By AILEEN CHUANG,
INDIANAPOLIS (AP) — Indiana Gov. Eric Holcomb signed a new law that will
require medical providers who treat women for complications arising from
abortions to report detailed patient information to the state.
Republican governor signed the measure without fanfare Sunday, shortly
before leaving the country for a multi-day trade mission to Canada.
Supporters said the law, which takes full effect in July, will ensure
abortions are provided safely in the state. But opponents argued that it's
overly burdensome and will further stigmatize abortion, which has lower
complication rates than many other standard procedures.
Previous state efforts to restrict abortions in Indiana have been challenged
in court in recent years, some of which have been blocked from taking
Indiana chapter of the American Civil Liberties Union, which successfully
fought other abortion laws in court, said it is closely reviewing the law
and has not ruled out suing the state over it.
seems like our Legislature's dead set on passing radical abortion
restrictions every single year," ACLU Indiana director of advocacy Katie
Blair said in an interview.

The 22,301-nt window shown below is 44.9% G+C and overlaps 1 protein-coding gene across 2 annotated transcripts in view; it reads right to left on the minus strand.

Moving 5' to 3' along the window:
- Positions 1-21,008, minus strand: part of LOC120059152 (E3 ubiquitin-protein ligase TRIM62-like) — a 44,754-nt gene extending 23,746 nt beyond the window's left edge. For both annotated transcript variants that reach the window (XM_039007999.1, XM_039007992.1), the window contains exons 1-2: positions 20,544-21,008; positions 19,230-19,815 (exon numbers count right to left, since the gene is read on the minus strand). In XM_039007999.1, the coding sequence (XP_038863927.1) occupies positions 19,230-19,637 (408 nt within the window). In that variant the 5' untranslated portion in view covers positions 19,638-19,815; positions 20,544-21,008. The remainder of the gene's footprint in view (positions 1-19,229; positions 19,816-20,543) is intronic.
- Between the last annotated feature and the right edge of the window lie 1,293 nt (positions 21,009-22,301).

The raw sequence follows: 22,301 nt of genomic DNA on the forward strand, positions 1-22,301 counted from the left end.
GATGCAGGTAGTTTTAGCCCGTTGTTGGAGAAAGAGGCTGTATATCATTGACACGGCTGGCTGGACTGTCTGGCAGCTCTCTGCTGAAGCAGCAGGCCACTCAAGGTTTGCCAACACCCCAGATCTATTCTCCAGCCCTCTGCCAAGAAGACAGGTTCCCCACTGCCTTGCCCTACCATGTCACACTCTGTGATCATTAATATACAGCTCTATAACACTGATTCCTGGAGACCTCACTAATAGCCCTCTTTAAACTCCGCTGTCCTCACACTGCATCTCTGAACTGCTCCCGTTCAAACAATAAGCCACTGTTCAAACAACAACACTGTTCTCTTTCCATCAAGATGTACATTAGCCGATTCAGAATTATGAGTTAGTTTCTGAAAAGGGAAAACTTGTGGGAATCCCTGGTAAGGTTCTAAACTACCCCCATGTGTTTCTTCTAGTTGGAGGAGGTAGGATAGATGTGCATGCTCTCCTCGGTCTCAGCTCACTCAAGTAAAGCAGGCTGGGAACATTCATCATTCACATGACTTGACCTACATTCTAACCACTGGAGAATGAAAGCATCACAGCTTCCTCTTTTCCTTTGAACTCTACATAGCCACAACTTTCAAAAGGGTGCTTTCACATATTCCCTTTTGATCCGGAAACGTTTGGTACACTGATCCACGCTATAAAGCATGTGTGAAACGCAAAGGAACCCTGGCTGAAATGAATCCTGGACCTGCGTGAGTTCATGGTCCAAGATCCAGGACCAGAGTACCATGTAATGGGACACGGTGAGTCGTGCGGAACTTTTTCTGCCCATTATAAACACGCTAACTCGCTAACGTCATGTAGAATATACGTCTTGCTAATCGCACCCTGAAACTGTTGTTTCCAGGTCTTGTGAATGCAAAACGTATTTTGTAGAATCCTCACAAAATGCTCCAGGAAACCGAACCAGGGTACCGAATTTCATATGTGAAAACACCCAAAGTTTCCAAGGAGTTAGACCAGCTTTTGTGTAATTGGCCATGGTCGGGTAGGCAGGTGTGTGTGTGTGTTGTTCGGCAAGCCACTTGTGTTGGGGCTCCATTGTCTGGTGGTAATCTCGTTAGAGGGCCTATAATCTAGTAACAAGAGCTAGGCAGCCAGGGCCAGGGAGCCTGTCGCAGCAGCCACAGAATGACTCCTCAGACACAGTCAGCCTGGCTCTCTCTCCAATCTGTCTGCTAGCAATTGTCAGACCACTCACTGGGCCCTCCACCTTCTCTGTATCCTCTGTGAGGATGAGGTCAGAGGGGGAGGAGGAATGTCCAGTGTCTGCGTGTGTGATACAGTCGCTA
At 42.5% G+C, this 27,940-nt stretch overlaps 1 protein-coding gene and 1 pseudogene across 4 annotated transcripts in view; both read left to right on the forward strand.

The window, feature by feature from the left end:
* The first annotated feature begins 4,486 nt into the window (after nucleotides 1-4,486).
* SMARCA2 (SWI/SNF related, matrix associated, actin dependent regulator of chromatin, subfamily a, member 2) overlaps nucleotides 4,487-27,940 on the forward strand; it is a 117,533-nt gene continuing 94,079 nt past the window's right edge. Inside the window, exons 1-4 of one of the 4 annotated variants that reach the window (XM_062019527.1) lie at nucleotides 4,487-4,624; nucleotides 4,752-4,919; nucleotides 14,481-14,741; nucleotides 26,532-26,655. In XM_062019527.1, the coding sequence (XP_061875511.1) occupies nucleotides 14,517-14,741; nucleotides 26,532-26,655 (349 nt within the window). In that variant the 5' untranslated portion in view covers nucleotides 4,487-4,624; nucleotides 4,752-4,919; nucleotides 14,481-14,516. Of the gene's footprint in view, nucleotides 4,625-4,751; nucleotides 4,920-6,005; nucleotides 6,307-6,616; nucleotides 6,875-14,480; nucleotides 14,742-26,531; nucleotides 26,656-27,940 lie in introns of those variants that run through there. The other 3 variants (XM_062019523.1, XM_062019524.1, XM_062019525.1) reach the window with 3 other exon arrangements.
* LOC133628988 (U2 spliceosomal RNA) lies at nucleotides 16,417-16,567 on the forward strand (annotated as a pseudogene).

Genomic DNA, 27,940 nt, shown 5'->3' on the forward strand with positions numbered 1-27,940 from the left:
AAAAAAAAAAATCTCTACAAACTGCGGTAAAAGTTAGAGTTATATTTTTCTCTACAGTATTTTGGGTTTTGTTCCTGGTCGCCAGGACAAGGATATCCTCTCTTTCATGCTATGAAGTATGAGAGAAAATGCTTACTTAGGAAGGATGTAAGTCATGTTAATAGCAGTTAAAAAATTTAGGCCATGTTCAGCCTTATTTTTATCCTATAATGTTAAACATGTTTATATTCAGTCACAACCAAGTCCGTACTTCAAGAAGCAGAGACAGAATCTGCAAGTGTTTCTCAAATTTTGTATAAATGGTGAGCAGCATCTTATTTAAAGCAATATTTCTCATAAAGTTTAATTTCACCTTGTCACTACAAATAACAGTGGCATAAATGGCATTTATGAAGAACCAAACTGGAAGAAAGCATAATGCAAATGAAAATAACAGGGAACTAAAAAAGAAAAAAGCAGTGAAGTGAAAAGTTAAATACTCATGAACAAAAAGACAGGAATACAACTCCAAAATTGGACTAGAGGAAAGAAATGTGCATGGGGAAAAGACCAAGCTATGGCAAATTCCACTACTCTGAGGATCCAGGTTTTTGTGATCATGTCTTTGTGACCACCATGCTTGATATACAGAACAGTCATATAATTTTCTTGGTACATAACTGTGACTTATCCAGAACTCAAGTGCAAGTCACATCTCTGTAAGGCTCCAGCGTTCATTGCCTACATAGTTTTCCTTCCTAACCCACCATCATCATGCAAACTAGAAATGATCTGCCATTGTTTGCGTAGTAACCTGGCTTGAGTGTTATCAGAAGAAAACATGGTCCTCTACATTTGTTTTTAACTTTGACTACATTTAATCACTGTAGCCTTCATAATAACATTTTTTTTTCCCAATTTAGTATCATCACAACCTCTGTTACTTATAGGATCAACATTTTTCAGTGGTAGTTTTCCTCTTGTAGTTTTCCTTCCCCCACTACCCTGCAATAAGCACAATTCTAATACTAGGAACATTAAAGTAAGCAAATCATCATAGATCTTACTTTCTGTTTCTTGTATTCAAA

anti-abortion group Indiana Right to Life, meanwhile, celebrated the signing
of the bill. In a tweet, the organization called it a "BIG weekend for LIFE
Indiana has paid the ACLU more than $290,000 in legal fees for similar cases
related to abortion legislation in recent years, according to state records.
Several cases are still pending in court, notably one challenging a 2016 law
signed by former Gov. Mike Pence that would prohibit women from getting an
abortion due to a fetus's race, sex or diagnosis of disability. The law also
requires that the identities of abortion providers be made public, that
funerals be held for fetal remains and that women undergo an ultrasound at
least 18 hours prior to undergoing the procedure.
Another law dealing with parental notification was blocked from taking
effect after Holcomb signed it last year. It would have made it challenging
for minors seeking an abortion.
year's measure will require doctors, hospitals and clinics to report to the
State Department of Health about a wide range of complications. That
includes serious medical conditions — like kidney failure, cardiac arrest,
hemorrhaging and blood clots — as well as depression, anxiety and sleep
Other provisions in the measure will require annual inspections of abortion
clinics and legalize the use of "baby boxes" in fire departments, which
allow a parent to give up an infant anonymously and without fear of penalty.
Holcomb praised the measure for doing what the other states have been doing.
"This bill does what 27 other states have done to gather information on
these procedures without restricting access to them," the governor said in a